will be highlighted during the East Asia Summit in Malaysia, from which the
U.S. is being excluded.
At the same time, the Chinese and Russians have been strengthening the Shanghai
Cooperation Organization (SCO) as part of a strategy to challenge the American
presence in Central Asia. While some American neoconservative strategists have
been toying with the idea of "using" India and "unleashing" Japan as part of
an effort to "contain" China, it's becoming clear that while New Delhi and Tokyo
are interested in enhancing their ties with Washington, they will resist being
dragged into a U.S.-engineered confrontation with Beijing.
Moreover, the Bush administration has yet to come up with a coherent approach
toward China, and its inconsistent policies reflect the opposing pressures it
faces from ideological and interest groups in Washington. Hence the China-bashing
coalition of neoconservative hawks, economic nationalists, and Christian Right
activists is pressing Mr. Bush to get tough with the Chinese, while corporate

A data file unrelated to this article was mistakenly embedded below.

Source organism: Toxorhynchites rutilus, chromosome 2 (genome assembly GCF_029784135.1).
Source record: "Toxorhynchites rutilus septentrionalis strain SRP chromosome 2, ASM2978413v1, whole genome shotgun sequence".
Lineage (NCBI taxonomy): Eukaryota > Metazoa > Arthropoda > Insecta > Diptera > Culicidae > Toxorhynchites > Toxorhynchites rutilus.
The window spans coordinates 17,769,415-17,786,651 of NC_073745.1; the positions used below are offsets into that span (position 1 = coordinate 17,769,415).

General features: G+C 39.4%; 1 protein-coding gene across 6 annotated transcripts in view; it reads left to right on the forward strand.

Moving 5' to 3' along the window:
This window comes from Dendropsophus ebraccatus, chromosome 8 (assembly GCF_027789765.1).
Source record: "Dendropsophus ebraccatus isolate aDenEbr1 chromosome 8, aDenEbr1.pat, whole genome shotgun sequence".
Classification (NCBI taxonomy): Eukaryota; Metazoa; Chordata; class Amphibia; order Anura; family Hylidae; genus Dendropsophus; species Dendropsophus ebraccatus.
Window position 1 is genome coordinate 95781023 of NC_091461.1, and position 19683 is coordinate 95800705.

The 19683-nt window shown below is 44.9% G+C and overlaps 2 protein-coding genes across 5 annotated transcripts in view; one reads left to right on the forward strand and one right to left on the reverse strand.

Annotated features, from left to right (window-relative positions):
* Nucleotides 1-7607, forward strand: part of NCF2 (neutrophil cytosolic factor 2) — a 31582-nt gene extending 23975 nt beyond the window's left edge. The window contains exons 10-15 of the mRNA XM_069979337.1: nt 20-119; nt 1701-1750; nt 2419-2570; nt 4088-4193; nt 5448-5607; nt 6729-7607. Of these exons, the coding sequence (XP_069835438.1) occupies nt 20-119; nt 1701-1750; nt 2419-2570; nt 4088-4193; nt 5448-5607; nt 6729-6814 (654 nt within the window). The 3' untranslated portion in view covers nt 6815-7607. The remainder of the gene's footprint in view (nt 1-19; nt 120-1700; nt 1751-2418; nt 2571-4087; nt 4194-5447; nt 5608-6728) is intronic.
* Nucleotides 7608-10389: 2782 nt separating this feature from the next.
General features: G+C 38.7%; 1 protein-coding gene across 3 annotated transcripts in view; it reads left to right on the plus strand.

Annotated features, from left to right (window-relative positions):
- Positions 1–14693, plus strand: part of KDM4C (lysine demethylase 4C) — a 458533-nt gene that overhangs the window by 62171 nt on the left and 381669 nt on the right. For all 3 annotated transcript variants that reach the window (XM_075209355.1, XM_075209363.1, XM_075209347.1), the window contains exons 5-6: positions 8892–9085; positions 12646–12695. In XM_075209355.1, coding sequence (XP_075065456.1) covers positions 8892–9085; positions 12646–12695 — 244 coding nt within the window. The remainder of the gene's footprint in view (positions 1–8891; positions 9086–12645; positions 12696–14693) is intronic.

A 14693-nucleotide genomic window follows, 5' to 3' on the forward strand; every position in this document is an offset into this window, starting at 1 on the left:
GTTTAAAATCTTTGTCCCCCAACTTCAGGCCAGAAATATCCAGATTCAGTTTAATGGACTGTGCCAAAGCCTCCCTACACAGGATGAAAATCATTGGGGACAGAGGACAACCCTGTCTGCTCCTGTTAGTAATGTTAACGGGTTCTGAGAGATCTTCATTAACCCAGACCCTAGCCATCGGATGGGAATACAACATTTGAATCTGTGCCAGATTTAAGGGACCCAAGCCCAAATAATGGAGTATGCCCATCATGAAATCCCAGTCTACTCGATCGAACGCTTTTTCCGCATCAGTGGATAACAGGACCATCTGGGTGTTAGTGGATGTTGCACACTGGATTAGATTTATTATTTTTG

America and free-traders are calling on the administration to engage China.
The result is a policy mess in Washington.
Ironically, it's China that has become the leading diplomatic player in the
effort to help the Bushies resolve the North Korean nuclear crises. At the same
time, the Bushies have been forced to lobby for cooperation from the Europeans
in trying to manage the current confrontations with Iran and Syria.
That Washington is discovering it has no other choice but to rely on diplomatic
assistance from China and the EU is a reflection of the constraints that seem
to be operating now on American global power. As more and more Americans recognize
that reality, it's possible that Washington could take steps to adjust to the
new global balance of power. If that doesn't happen, America's adjustment could
prove to be more costly, as China, the EU, and other more powerful and assertive
global powers choose to challenge Washington instead of cooperating with it.
Copyright © 2005 Singapore Press Holdings Ltd. All rights reserved.